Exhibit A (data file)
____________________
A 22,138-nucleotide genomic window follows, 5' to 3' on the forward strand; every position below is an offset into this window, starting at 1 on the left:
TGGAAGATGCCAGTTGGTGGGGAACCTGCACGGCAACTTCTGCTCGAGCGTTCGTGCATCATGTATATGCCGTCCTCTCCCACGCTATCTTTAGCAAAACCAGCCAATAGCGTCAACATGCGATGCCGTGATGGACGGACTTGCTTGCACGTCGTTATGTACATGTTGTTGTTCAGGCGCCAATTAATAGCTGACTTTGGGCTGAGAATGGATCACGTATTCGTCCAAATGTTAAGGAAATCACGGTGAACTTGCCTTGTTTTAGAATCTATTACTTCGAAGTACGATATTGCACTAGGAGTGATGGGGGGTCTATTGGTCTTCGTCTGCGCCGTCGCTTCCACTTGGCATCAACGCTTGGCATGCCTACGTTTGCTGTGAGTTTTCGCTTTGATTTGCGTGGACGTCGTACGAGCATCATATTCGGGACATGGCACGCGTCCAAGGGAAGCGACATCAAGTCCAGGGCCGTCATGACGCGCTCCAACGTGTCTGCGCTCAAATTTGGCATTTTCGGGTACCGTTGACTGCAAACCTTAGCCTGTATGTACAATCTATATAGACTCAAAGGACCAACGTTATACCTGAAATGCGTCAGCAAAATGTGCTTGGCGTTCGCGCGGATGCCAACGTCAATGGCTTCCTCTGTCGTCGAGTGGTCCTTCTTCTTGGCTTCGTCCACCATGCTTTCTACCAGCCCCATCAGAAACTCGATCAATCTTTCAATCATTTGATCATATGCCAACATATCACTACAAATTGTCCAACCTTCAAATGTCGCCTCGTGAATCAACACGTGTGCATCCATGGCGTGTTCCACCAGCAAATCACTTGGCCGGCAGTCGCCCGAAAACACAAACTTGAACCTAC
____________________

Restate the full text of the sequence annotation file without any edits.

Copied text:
A 22,138-nucleotide genomic window follows, 5' to 3' on the forward strand; every position below is an offset into this window, starting at 1 on the left:
TGGAAGATGCCAGTTGGTGGGGAACCTGCACGGCAACTTCTGCTCGAGCGTTCGTGCATCATGTATATGCCGTCCTCTCCCACGCTATCTTTAGCAAAACCAGCCAATAGCGTCAACATGCGATGCCGTGATGGACGGACTTGCTTGCACGTCGTTATGTACATGTTGTTGTTCAGGCGCCAATTAATAGCTGACTTTGGGCTGAGAATGGATCACGTATTCGTCCAAATGTTAAGGAAATCACGGTGAACTTGCCTTGTTTTAGAATCTATTACTTCGAAGTACGATATTGCACTAGGAGTGATGGGGGGTCTATTGGTCTTCGTCTGCGCCGTCGCTTCCACTTGGCATCAACGCTTGGCATGCCTACGTTTGCTGTGAGTTTTCGCTTTGATTTGCGTGGACGTCGTACGAGCATCATATTCGGGACATGGCACGCGTCCAAGGGAAGCGACATCAAGTCCAGGGCCGTCATGACGCGCTCCAACGTGTCTGCGCTCAAATTTGGCATTTTCGGGTACCGTTGACTGCAAACCTTAGCCTGTATGTACAATCTATATAGACTCAAAGGACCAACGTTATACCTGAAATGCGTCAGCAAAATGTGCTTGGCGTTCGCGCGGATGCCAACGTCAATGGCTTCCTCTGTCGTCGAGTGGTCCTTCTTCTTGGCTTCGTCCACCATGCTTTCTACCAGCCCCATCAGAAACTCGATCAATCTTTCAATCATTTGATCATATGCCAACATATCACTACAAATTGTCCAACCTTCAAATGTCGCCTCGTGAATCAACACGTGTGCATCCATGGCGTGTTCCACCAGCAAATCACTTGGCCGGCAGTCGCCCGAAAACACAAACTTGAACCTAC